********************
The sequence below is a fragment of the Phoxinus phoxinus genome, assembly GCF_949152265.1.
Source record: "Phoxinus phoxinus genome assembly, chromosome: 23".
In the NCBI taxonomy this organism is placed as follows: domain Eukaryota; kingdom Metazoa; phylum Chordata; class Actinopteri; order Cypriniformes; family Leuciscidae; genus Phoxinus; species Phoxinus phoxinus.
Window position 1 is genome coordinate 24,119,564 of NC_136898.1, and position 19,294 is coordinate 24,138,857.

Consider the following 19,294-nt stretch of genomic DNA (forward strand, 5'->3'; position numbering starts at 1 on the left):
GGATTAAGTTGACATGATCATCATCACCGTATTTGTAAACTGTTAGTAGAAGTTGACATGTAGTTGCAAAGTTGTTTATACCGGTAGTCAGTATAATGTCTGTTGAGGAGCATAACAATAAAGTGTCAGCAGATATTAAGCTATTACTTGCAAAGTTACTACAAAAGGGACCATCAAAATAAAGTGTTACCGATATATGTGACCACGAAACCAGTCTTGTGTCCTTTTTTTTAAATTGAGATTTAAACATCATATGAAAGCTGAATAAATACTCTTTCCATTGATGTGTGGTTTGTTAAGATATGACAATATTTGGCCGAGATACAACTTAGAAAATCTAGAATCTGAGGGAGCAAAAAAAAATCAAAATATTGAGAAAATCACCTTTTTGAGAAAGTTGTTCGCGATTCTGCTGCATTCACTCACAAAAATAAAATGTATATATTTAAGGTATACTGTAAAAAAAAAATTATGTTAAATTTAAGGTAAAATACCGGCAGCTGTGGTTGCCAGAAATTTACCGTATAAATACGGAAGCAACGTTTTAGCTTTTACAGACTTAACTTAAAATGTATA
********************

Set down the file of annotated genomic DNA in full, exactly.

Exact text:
The sequence below is a fragment of the Phoxinus phoxinus genome, assembly GCF_949152265.1.
Source record: "Phoxinus phoxinus genome assembly, chromosome: 23".
In the NCBI taxonomy this organism is placed as follows: domain Eukaryota; kingdom Metazoa; phylum Chordata; class Actinopteri; order Cypriniformes; family Leuciscidae; genus Phoxinus; species Phoxinus phoxinus.
Window position 1 is genome coordinate 24,119,564 of NC_136898.1, and position 19,294 is coordinate 24,138,857.

Consider the following 19,294-nt stretch of genomic DNA (forward strand, 5'->3'; position numbering starts at 1 on the left):
GGATTAAGTTGACATGATCATCATCACCGTATTTGTAAACTGTTAGTAGAAGTTGACATGTAGTTGCAAAGTTGTTTATACCGGTAGTCAGTATAATGTCTGTTGAGGAGCATAACAATAAAGTGTCAGCAGATATTAAGCTATTACTTGCAAAGTTACTACAAAAGGGACCATCAAAATAAAGTGTTACCGATATATGTGACCACGAAACCAGTCTTGTGTCCTTTTTTTTAAATTGAGATTTAAACATCATATGAAAGCTGAATAAATACTCTTTCCATTGATGTGTGGTTTGTTAAGATATGACAATATTTGGCCGAGATACAACTTAGAAAATCTAGAATCTGAGGGAGCAAAAAAAAATCAAAATATTGAGAAAATCACCTTTTTGAGAAAGTTGTTCGCGATTCTGCTGCATTCACTCACAAAAATAAAATGTATATATTTAAGGTATACTGTAAAAAAAAAATTATGTTAAATTTAAGGTAAAATACCGGCAGCTGTGGTTGCCAGAAATTTACCGTATAAATACGGAAGCAACGTTTTAGCTTTTACAGACTTAACTTAAAATGTATA